The European Union has been operating under its current name since 1993. The 28 member states of the EU share much, including laws on taxes, human rights, and free movement. But rules for foreigners entering the EU are vague at best.
”When it comes to students and researchers from outside the EU, there is no ceiling and no floor,” Cecilia Wikström says. “If we are a union, we must have a common set of regulations.”
Wikström is a Swedish Member of European Parliament, representing the Liberal Peoples’ Party of Sweden (Folkpartiet).
She is also a member of an advisory commitee which advices other Parliament members on ethical issues, and she leads the European Parliament's work on several issues – including laws affecting foreign students and researchers. At the moment she is trying to make these laws much, much better.
In Germany, students who finish studying have 18 months to look for a job or something before they have to leave the country,” Wikström tells SI News. “But in Sweden, until recently, we just gave them a diploma and ten days to leave the country.”
Wikström was instrumental in changes to Swedish law which now mean that students doing doctoral studies in the country can receive a permanent residence permit. But the terms are not as good for Masers and Bachelor-level students, and vary greatly within the EU. Even the application processes are incredibly different.
“In Sweden sometimes students don’t get a response at all to an application, whereas in Holland you get a response after three weeks,” she says.
In addition to these struggles, students and researchers frequently struggle with free movement and are not allowed to switch countries to attend conferences or further their studies in the EU. It can also be difficult to bring family members along.
For the past couple of years Wikström has been working in the European Parliament to create legislation to change all of that.
”In a world which is as knowledge-based and globalized as ours, we must open up the business world as well,” the politician says. “We have to make it easier to come here, and easier for students, researchers, and others to work and bring their families as well.”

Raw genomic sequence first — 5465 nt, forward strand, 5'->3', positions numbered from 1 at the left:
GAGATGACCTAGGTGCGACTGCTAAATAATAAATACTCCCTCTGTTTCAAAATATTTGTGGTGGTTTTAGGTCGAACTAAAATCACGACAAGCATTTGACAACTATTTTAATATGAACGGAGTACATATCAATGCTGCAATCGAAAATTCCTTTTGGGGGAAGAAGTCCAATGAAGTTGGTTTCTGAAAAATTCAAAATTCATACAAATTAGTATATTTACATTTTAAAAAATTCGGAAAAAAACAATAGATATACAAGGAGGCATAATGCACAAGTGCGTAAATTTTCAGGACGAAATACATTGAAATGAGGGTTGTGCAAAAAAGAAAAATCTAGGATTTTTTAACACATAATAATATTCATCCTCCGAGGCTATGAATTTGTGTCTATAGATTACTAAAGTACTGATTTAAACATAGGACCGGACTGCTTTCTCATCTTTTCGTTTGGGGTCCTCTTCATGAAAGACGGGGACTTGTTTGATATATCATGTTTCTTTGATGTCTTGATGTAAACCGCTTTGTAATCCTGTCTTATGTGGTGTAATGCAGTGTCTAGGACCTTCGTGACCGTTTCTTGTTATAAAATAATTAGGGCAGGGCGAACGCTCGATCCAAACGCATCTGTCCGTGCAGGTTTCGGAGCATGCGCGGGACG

On February 3, Cecilia Wikström will be arguing in European Parliament in Brussels to make the situation better.
While the European Commission has already suggested much better terms for students and researchers, Wikström is fighting for something even more.
“People should be able to stay 18 months after their programme,” Wikström says. “It works for Germany, so why wouldn’t we follow the best example?”
In addition, Wikström says the EU should make it easier for students, not just researchers, to bring their families with them while living in an EU member state such as Sweden.
“Students can be any age, and many already have families. And their families should be able to come and work as well.”
Wikström is also fighting to get the waiting time for an application down to just 30 days, so that anyone applying to a research or student position in the EU will receive a response within one month.
The European Commission agreed with Wikström’s suggestions, but the European Council, which shares legislative power with the Commission, was not as keen.
The Council has argued that those who have finished their programmes should only be allowed 6 months in the country, and that those applying should receive a response within 90 days.
“Why on earth would we need that much time? That’s like snail mail,” Wikström exclaims in frustration as she explains the suggestion.
The Council has also suggested limiting free movement within EU states – something of which Wikström is highly critical.
“Free movement is the most important symbol of the EU we have,” she says. “Of course it should be extended to those from outside of the EU who are here.”
The reason for the European Council’s cold feet in regards to these proposals has to do with unemployment rates, and the desire to retain EU jobs for EU members. But Wikström said that’s the wrong way of viewing the situation.
”We need to give jobs to those who can do the jobs best and contribute the most to Europe. And frequently, the people who want to come to the EU and work take the jobs that other people don’t want to do anyway.”
Wikström says she sees a tough battle ahead of her, but she is determined to make a difference.
“I am not used to losing,” she says with a twinkle in her eye.
“After all, we will need all of these people in the future, that I promise.”
Our conversation with Cecilia Wikström took place at the European Parliament House in Stockholm. Follow them and find out about events here.